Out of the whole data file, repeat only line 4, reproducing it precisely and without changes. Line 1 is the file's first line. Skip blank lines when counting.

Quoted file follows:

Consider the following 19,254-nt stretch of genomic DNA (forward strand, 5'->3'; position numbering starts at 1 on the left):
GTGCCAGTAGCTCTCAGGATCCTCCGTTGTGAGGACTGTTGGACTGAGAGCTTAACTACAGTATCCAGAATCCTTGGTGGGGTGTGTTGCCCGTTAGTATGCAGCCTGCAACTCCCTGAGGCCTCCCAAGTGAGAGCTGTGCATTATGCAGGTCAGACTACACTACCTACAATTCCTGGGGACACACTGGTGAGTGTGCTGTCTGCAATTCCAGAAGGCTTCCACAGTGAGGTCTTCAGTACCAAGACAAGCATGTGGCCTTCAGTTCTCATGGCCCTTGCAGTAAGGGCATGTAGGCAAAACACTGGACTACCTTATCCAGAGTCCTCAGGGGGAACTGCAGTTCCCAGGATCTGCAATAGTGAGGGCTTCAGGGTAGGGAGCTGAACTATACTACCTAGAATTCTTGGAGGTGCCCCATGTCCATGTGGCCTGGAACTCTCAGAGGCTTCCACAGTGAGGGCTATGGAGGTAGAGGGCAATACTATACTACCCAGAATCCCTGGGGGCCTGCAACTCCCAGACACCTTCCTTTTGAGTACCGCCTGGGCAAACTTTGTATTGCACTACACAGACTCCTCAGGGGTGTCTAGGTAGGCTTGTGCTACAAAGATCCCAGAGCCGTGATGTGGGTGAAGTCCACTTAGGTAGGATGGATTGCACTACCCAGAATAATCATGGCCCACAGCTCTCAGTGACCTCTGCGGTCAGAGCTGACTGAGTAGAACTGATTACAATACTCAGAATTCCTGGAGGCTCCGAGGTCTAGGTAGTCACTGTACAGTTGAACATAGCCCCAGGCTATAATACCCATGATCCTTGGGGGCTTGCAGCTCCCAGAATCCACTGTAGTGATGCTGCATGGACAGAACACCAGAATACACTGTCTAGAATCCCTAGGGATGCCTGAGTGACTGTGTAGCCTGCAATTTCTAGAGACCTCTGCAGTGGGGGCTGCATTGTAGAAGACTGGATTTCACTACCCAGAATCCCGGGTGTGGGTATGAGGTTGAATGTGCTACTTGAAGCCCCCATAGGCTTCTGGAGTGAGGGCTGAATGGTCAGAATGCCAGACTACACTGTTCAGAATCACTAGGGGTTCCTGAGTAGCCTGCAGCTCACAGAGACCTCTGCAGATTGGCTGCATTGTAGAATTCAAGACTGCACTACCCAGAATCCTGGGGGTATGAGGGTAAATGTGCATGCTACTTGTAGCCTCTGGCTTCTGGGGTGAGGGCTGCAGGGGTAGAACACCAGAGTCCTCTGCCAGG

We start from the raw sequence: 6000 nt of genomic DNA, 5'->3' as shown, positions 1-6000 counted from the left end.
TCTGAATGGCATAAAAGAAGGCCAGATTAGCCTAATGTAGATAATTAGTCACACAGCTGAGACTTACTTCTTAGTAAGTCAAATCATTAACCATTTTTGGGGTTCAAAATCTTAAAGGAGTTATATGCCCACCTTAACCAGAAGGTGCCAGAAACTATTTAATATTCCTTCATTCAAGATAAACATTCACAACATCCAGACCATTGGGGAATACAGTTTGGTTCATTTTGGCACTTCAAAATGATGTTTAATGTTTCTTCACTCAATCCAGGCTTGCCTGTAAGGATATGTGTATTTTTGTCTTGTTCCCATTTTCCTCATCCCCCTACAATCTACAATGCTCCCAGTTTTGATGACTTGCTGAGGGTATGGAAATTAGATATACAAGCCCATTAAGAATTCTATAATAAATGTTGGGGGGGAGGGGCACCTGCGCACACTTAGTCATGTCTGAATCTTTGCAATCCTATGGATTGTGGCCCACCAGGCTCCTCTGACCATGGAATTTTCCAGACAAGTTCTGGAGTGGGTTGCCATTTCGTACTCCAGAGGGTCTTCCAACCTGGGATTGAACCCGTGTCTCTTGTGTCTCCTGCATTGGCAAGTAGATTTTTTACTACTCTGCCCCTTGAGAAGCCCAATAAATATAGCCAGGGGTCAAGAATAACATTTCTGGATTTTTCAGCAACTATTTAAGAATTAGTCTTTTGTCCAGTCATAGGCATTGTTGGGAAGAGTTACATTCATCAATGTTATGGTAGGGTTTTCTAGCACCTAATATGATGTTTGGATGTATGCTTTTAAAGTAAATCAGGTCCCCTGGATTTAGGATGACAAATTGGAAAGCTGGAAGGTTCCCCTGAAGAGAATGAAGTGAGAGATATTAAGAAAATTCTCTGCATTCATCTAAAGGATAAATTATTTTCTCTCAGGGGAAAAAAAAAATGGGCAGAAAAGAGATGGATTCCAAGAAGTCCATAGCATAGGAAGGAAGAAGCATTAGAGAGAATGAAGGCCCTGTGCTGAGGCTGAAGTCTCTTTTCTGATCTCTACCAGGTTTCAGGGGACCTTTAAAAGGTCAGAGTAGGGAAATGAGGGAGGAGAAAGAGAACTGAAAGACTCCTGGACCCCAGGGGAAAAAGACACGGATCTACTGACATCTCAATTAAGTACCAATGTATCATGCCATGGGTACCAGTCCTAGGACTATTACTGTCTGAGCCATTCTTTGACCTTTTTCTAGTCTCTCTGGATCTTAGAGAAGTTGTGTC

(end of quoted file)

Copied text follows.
TCTGAATGGCATAAAAGAAGGCCAGATTAGCCTAATGTAGATAATTAGTCACACAGCTGAGACTTACTTCTTAGTAAGTCAAATCATTAACCATTTTTGGGGTTCAAAATCTTAAAGGAGTTATATGCCCACCTTAACCAGAAGGTGCCAGAAACTATTTAATATTCCTTCATTCAAGATAAACATTCACAACATCCAGACCATTGGGGAATACAGTTTGGTTCATTTTGGCACTTCAAAATGATGTTTAATGTTTCTTCACTCAATCCAGGCTTGCCTGTAAGGATATGTGTATTTTTGTCTTGTTCCCATTTTCCTCATCCCCCTACAATCTACAATGCTCCCAGTTTTGATGACTTGCTGAGGGTATGGAAATTAGATATACAAGCCCATTAAGAATTCTATAATAAATGTTGGGGGGGAGGGGCACCTGCGCACACTTAGTCATGTCTGAATCTTTGCAATCCTATGGATTGTGGCCCACCAGGCTCCTCTGACCATGGAATTTTCCAGACAAGTTCTGGAGTGGGTTGCCATTTCGTACTCCAGAGGGTCTTCCAACCTGGGATTGAACCCGTGTCTCTTGTGTCTCCTGCATTGGCAAGTAGATTTTTTACTACTCTGCCCCTTGAGAAGCCCAATAAATATAGCCAGGGGTCAAGAATAACATTTCTGGATTTTTCAGCAACTATTTAAGAATTAGTCTTTTGTCCAGTCATAGGCATTGTTGGGAAGAGTTACATTCATCAATGTTATGGTAGGGTTTTCTAGCACCTAATATGATGTTTGGATGTATGCTTTTAAAGTAAATCAGGTCCCCTGGATTTAGGATGACAAATTGGAAAGCTGGAAGGTTCCCCTGAAGAGAATGAAGTGAGAGATATTAAGAAAATTCTCTGCATTCATCTAAAGGATAAATTATTTTCTCTCAGGGGAAAAAAAAAATGGGCAGAAAAGAGATGGATTCCAAGAAGTCCATAGCATAGGAAGGAAGAAGCATTAGAGAGAATGAAGGCCCTGTGCTGAGGCTGAAGTCTCTTTTCTGATCTCTACCAGGTTTCAGGGGACCTTTAAAAGGTCAGAGTAGGGAAATGAGGGAGGAGAAAGAGAACTGAAAGACTCCTGGACCCCAGGGGAAAAAGACACGGATCTACTGACATCTCAATTAAGTACCAATGTATCATGCCATGGGTACCAGTCCTAGGACTATTACTGTCTGAGCCATTCTTTGACCTTTTTCTAGTCTCTCTGGATCTTAGAGAAGTTGTGTC